South Carolina is opening up what could be unprecedented access to mental health training and guidance to teachers and other school support personnel to meet the needs of students.
The John H. Magill SC School Behavioral Health Academy was created by psychology faculty at the University of South Carolina and is funded by a $3.2 million grant from the SC Department of Health and Human Services. There will also be 12 pilot projects for enhanced training at school districts, with three each in the Lowcountry, Midlands, Upstate and Pee Dee regions.
South Carolina has actually been a leader in school-based mental health going back to the early 1990s but this is something new and it is open to everyone, said Dr. Mark Weist, project director and professor of clinical psychology at USC.
"We think this is really innovative, we don’t know of any other state that is doing anything like this," he said. "We are offering it to all districts, to any staff in the district, to gain knowledge of mental health."
Through an online portal, school personnel from principals to teachers to food service staff would be able to access training modules that could help give them additional skills to help students, Weist said.
"Anyone can enhance their knowledge of mental health, which will increase their ability to be proactive and supportive of students when they present their needs," he said.
There will also be training specific for those counselors and mental health professionals working in or who want to be in schools, Weist said. But many of the skills school personnel could gain, such as teaching problem-solving or relaxation techniques, do not need a behavioral health degree, he said.
"A lot of things that we can do to promote mental health can be done by anybody working in a school building," Weist said. "So the academy is offering courses that are relevant to anyone that is interested."
The academy is part of DHHS' effort to expand mental health services at the urging of Gov. Henry McMaster earlier this year, spokesman Jeff Leieritz said.
"This really started with recognition from the governor and the attention he drew to this (issue) through his State of the State address and also the executive order he issued to have us look into the school-based mental health services," he said.
In that order, McMaster noted a 31 percent increase in mental health-related emergency room visits by adolescents in 2020 from 2019 while less than half the schools were receiving state-provided clinicians. An average of six kids a day show up for mental health services in the pediatric emergency room at Medical University of South Carolina just in Charleston, Leieritz said.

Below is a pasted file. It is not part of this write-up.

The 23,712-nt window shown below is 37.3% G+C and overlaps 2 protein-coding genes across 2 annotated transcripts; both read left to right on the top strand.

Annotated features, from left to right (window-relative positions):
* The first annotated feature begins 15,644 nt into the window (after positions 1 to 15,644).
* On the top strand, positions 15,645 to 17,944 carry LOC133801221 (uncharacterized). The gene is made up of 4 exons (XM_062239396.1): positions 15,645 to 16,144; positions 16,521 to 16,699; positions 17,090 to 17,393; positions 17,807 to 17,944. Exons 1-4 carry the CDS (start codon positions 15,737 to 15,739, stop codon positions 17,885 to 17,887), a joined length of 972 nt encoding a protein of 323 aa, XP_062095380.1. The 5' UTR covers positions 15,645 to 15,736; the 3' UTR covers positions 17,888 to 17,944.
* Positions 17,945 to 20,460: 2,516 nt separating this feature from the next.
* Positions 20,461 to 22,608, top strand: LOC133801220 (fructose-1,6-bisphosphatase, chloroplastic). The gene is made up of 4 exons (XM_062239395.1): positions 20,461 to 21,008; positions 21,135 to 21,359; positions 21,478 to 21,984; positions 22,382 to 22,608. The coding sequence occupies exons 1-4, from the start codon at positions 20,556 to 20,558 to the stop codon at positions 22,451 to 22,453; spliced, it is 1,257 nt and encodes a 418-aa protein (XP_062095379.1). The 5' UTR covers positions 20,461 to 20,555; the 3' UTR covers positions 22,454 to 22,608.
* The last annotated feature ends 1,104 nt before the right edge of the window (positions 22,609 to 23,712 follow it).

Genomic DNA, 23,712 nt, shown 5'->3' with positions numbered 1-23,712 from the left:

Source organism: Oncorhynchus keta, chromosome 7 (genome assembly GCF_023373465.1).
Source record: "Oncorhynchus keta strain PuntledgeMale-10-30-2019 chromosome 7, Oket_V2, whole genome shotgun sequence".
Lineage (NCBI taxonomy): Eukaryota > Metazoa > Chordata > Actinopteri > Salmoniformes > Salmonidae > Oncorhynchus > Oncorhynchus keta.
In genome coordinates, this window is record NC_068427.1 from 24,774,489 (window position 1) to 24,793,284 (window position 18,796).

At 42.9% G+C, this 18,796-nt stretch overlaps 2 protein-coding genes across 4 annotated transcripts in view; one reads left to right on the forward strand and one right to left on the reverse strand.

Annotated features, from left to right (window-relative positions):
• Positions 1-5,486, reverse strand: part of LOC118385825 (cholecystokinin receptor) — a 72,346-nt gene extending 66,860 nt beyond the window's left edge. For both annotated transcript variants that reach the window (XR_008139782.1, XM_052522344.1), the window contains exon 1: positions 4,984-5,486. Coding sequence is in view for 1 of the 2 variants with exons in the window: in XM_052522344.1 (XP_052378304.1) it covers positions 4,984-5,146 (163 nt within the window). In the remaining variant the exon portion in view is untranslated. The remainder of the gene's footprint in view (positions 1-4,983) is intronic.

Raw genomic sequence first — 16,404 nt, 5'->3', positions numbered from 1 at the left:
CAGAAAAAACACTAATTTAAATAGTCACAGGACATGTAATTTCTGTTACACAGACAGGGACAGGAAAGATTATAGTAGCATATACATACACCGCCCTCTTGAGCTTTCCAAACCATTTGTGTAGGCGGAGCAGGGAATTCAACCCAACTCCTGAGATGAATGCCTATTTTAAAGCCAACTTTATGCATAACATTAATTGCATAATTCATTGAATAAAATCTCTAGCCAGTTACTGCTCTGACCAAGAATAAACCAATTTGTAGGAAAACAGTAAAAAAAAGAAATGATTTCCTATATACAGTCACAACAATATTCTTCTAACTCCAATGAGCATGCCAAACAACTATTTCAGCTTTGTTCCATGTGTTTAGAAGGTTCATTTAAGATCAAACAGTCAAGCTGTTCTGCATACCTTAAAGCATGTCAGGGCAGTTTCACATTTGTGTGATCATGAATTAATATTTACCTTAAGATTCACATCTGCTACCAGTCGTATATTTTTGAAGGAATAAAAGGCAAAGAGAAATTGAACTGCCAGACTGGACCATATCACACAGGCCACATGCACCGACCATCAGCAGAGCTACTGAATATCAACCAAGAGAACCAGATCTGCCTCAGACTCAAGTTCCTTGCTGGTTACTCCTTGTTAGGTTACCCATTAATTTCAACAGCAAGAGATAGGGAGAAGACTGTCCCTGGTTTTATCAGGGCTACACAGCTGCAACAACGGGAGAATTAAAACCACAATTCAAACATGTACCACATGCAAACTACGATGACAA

According to the "2022 State of Mental Health in America" report from Mental Health America, more than two-thirds of kids in South Carolina with major depression did not receive treatment for it, which was 46th, or sixth-worst, among all states and the District of Columbia. The state was also fourth-worst in the number of children with emotional or behavioral problems who had an Individualized Education Plan tailored to their needs, with just over 2,100 kids in South Carolina receiving that service.
The data in that report was from 2019 or earlier and by all indicators "that has gotten worse during the pandemic," Leieritz said.
It is not just the pandemic but all of the other issues, such as widespread social divisiveness, that emerged around the same time, which Weist refers to as "pandemic-plus." To address this, it is important to take a holistic approach that looks at the social, emotional, behavioral and academic aspects of the lives of students, he said.
"Ideally, programming should be balanced and focused on all of those realms," Weist said.
But within schools, with remote learning and other issues, there have been academic declines among some students that stretch across the last few years and schools may be trying to make up for that now, he said.
"School administrators, school leaders often will feel pressed to focus on academics exclusively but that’s not what we need," Weist said. "That’s not what the youth and the families and the teachers are telling us."
To help increase the availability of behavioral health in schools, Medicaid addressed a pay disparity that used to pay school counselors $37 a session for work that school-based Department of Mental Health counselors received $77 per session for. Equalizing that pay would encourage more schools to hire their own counselors to receive the enhanced payments and so far that seems to be the case: 30 districts are considering directly contracting with counselors to provide or supplement those services compared to 14 that directly contracted the year before, Leieritz said.
"That's an encouraging initial sign," he said.